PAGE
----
Lessons from “Road Rules 101”

Last week, we got the opportunity to attend a workshop by Cycle Toronto on the cyclist’s rights and responsibilities, and clarify some procedures under special, but common, scenarios.  Cycle Toronto is a non for-profit and member-supported organization that has as its mission to create “a healthy, safe, cycling-friendly city for all”. You can join by paying an annual membership of $30 which includes benefits such as legal representation in case of collision. Very handy, right? Currently, they have about 3000 members and, together, they work in advocacy, education and encouragement to get you on your bike!

Sharing the road with cyclists is not always very intuitive. Whether you are a new or not so new cyclist, a driver or pedestrian, these lessons will be useful and may even surprise you!

In reality, cyclists act as a combination of vehicles and pedestrians in Toronto which can be confusing on how to act when sharing the road. The first thing to know is that cyclists are considered in the same category as vehicles under the Highway Act of Ontario, therefore, they have the same responsibilities and rights. For example, using the lane when there is not a bike lane marked and using the same hand signals when turning.

(The basics of safe cycling is to indicate what are you going to do before doing it!)

What most people don’t know is that bicycles should have 1 m space away from cars.  This means that cyclists have the right to use a complete lane and as a driver if you want to pass you should pass leaving 1 m space from bikes. Respect that space, it’s safer for everyone! As a cyclist, it is also strongly recommended to be 1 m away from the curb. A lot of cyclists (me included) put their foot on the curb when waiting at a stop sign or traffic light. It is better if you stay in the middle of the bike lane.

Turning right

One of the most common and dangerous situations is when a car wants to turn right when there is a bike lane. In this case, the best thing to do as a cyclist is to go around through the left. If you don’t feel confident or safe merging with the traffic, stop! Wait until the car has turned and continue your path. As a driver, beware of cyclists coming in the bike lane, double check your blind spots and proceed with precaution.

(image credit: http://www.sfbike.org)

Negotiating space with large vehicles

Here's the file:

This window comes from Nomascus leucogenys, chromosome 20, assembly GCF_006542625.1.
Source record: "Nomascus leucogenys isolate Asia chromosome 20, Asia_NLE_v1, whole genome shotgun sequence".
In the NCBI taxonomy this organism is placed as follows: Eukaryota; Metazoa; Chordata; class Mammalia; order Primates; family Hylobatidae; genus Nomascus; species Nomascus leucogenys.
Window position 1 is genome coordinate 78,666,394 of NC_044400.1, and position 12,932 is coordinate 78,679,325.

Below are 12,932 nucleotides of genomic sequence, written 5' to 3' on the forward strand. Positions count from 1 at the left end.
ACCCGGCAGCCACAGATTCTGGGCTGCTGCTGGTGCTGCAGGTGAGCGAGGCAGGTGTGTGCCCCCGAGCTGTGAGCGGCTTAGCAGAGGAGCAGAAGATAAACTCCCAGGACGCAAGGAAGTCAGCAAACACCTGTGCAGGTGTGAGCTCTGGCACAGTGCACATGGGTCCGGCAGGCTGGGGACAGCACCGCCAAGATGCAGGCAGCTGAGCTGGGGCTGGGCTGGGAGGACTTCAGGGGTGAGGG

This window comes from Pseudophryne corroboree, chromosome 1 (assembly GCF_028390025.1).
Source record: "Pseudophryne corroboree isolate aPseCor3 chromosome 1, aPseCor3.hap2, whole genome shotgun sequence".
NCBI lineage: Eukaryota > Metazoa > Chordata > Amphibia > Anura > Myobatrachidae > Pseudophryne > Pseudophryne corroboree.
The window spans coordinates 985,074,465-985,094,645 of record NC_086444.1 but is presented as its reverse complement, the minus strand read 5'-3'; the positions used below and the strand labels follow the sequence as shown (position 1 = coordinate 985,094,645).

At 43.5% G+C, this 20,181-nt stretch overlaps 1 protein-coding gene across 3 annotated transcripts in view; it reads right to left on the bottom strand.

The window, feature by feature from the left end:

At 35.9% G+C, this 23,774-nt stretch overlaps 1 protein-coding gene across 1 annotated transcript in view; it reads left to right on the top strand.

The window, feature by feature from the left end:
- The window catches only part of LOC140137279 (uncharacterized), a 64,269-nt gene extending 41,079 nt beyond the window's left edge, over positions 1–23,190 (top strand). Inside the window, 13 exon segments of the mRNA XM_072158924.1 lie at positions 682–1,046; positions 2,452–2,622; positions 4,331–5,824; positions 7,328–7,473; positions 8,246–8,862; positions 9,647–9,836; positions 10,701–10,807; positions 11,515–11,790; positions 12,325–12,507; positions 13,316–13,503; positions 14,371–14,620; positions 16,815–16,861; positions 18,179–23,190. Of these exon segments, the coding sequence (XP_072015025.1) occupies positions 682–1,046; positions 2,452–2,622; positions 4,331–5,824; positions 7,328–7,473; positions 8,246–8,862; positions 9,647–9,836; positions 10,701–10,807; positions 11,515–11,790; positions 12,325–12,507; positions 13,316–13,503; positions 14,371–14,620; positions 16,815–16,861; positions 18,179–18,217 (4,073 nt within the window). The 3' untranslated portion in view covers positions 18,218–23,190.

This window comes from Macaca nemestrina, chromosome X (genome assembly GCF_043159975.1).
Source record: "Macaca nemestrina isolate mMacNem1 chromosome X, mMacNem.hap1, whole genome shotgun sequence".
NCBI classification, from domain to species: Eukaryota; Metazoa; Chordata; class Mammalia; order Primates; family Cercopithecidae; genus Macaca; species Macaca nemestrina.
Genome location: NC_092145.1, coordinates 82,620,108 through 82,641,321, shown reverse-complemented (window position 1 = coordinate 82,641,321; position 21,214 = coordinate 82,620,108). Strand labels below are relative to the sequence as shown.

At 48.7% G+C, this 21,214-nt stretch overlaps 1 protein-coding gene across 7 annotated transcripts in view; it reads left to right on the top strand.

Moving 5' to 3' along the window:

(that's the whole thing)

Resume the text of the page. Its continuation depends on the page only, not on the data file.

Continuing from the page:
It’s very important to remember that large vehicles have bigger blind spots and the best and safest procedure is to pass them through the left: shoulder check, signal, shoulder check, merge.  Never try to pass them through the right, never!

Stopping in a bike lane

In my short time cycling in Toronto’s streets, the most frequent complaint I have heard is regarding taxis parking in the bike lanes to pick up or drop off passengers. Although not ideal for cyclist, this is legal! Taxis, public transportation vehicles, emergency vehicles, wheelchair vehicles and even delivery vehicles are allowed to park in bike lanes for short periods of time. Hopefully this will change in the future. As for now, let’s understand that they are allowed to do so. If you are a cyclist and encounter this case, you should do a safe lane change to pass on the left or wait to be safe. If you are a driver of any of these vehicles, be mindful and park when you are completely sure there are no cyclists right behind or beside you. Don’t forget you’re also responsible for your passengers!

However, Uber, Lyft and regular cars are not allowed to block the bike lane. Not even to grab a quick coffee! If you find this, let the owner of the car know that this is illegal. They may not know it. Or you can notify the police.

Turning left

As a cyclist you can either do a vehicular left (check for a gap in traffic, give the turn-left hand signal, move to leftmost lane using the complete lane, and turn!), using a box turn left if you have issues merging into traffic (staying in the right while crossing the intersection, stop at the front of the rightmost lane of cross traffic and wait for the light and proceed straight to complete you left turn), or cross the crosswalk as a pedestrian. These three options are completely valid!

If you are a driver and see a green bike box (like the one in the figure below) you are in the obligation to stop behind them. These boxes are made to facilitate the flow and turns of cyclists.

(image credit: westword.com)

One-way traffic

Technically, bikes are obligated to follow the flow and direction of traffic. However, in Toronto it is getting more common to see contra-flow bike lanes, where a bike can travel the other way on a one-way street, especially in residential areas.

(Contra-flow bike lane, image credit: http://www.flickr.com)

As Cycle Toronto remind us: “transportation choices do not define us”, most of us switch from pedestrian, driver or cyclist continuously, therefore be mindful other road users, investigate, follow the rules and act with precaution, so everyone can arrive to their destinations safely.